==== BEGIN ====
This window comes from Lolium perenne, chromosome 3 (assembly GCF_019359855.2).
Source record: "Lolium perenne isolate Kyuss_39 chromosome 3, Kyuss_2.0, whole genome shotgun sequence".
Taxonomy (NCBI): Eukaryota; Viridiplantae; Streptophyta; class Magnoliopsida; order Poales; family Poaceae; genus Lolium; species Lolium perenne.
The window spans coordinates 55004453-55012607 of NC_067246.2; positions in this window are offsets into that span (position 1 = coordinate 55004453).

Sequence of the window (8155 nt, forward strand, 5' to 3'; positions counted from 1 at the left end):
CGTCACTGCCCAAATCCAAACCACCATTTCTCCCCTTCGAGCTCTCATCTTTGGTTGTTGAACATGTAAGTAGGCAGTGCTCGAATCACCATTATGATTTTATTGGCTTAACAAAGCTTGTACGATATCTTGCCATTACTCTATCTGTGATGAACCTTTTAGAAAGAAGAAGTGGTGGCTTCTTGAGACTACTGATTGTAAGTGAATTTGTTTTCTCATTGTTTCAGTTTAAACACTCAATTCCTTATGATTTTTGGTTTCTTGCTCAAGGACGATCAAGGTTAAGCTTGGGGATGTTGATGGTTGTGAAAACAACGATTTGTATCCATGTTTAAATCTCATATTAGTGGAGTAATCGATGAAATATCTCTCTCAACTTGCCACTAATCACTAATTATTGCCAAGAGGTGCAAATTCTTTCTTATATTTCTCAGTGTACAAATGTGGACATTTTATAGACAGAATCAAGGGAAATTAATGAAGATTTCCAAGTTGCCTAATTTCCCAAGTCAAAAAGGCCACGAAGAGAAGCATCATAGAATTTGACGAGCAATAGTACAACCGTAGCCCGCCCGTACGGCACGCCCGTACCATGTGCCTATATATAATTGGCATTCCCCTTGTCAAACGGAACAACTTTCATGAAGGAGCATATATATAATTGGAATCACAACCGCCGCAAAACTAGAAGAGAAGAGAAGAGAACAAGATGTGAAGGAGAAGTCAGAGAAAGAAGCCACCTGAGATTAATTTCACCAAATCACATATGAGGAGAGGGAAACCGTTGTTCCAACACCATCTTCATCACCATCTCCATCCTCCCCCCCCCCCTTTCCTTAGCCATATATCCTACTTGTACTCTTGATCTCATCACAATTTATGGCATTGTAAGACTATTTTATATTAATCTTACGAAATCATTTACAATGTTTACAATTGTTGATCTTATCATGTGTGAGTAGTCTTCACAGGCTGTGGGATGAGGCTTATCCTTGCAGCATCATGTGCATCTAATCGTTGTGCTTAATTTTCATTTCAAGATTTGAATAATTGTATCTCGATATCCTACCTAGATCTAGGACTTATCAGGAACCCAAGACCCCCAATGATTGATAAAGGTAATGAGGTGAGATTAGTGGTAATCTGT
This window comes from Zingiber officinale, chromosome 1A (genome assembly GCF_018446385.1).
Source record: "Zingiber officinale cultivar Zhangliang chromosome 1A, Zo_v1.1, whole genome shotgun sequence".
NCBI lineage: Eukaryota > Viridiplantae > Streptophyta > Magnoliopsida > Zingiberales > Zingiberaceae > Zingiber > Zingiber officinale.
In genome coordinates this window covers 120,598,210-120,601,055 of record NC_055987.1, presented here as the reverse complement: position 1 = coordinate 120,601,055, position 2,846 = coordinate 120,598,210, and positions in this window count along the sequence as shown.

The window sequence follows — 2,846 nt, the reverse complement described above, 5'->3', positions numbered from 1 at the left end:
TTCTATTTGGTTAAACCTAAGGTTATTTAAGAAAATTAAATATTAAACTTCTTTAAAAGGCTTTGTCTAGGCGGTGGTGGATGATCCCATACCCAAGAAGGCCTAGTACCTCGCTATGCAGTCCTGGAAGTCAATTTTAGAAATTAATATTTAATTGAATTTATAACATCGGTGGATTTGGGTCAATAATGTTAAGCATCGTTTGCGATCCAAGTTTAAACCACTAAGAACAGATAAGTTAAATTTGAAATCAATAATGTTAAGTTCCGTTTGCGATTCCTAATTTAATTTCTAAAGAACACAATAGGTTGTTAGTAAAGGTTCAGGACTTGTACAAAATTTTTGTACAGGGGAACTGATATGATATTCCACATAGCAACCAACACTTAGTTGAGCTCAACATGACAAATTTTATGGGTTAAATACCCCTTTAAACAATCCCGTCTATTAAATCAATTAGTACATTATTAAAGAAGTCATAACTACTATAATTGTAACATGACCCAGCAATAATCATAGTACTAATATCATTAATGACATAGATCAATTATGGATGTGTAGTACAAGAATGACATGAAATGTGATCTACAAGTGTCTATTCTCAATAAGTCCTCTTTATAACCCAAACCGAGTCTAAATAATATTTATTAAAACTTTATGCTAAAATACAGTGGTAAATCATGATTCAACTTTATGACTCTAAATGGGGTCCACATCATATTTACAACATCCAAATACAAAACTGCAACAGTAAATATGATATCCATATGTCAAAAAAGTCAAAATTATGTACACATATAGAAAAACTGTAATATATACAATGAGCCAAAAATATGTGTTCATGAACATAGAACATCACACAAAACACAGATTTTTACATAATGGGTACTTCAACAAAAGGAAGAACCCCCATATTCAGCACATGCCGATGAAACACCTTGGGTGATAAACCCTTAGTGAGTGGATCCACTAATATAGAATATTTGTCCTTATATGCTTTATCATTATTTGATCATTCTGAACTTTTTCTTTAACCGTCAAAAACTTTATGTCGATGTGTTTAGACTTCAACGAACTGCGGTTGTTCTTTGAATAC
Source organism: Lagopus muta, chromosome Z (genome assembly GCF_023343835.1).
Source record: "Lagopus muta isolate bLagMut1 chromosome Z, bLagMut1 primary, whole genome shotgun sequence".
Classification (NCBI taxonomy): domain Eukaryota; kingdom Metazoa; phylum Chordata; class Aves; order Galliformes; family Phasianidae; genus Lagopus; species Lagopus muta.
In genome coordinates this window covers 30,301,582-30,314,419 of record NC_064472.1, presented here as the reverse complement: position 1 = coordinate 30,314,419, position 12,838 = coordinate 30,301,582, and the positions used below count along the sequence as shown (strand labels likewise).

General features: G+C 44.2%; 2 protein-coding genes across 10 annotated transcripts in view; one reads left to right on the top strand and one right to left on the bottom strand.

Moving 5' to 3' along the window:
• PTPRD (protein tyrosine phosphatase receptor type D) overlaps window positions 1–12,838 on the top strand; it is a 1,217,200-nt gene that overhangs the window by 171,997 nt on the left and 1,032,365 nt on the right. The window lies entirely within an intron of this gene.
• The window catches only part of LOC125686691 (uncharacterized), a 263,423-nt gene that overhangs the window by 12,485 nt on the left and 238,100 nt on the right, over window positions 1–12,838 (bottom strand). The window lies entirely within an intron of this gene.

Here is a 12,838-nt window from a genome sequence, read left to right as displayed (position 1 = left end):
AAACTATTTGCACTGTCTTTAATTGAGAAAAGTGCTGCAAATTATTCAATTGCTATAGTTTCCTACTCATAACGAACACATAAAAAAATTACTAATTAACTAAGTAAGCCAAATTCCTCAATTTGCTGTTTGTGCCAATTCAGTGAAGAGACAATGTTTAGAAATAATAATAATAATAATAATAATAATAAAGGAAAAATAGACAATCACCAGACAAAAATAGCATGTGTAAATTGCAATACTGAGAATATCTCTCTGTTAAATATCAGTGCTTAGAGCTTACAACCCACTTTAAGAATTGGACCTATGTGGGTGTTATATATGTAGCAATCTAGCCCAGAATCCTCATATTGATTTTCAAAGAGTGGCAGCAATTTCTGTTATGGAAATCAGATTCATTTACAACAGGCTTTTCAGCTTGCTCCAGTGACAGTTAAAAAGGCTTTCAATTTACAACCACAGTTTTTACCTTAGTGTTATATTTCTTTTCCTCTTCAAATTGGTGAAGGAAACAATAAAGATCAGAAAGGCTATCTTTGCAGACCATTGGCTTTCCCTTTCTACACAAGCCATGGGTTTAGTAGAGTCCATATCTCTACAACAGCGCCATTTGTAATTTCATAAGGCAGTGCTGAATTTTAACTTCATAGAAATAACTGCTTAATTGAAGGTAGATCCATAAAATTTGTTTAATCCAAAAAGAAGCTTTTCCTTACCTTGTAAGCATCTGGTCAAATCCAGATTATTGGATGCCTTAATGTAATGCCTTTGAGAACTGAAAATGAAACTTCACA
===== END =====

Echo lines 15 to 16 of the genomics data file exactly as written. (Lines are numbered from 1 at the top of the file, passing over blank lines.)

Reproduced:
Classification (NCBI taxonomy): domain Eukaryota; kingdom Metazoa; phylum Chordata; class Aves; order Galliformes; family Phasianidae; genus Lagopus; species Lagopus muta.
In genome coordinates this window covers 30,301,582-30,314,419 of record NC_064472.1, presented here as the reverse complement: position 1 = coordinate 30,314,419, position 12,838 = coordinate 30,301,582, and the positions used below count along the sequence as shown (strand labels likewise).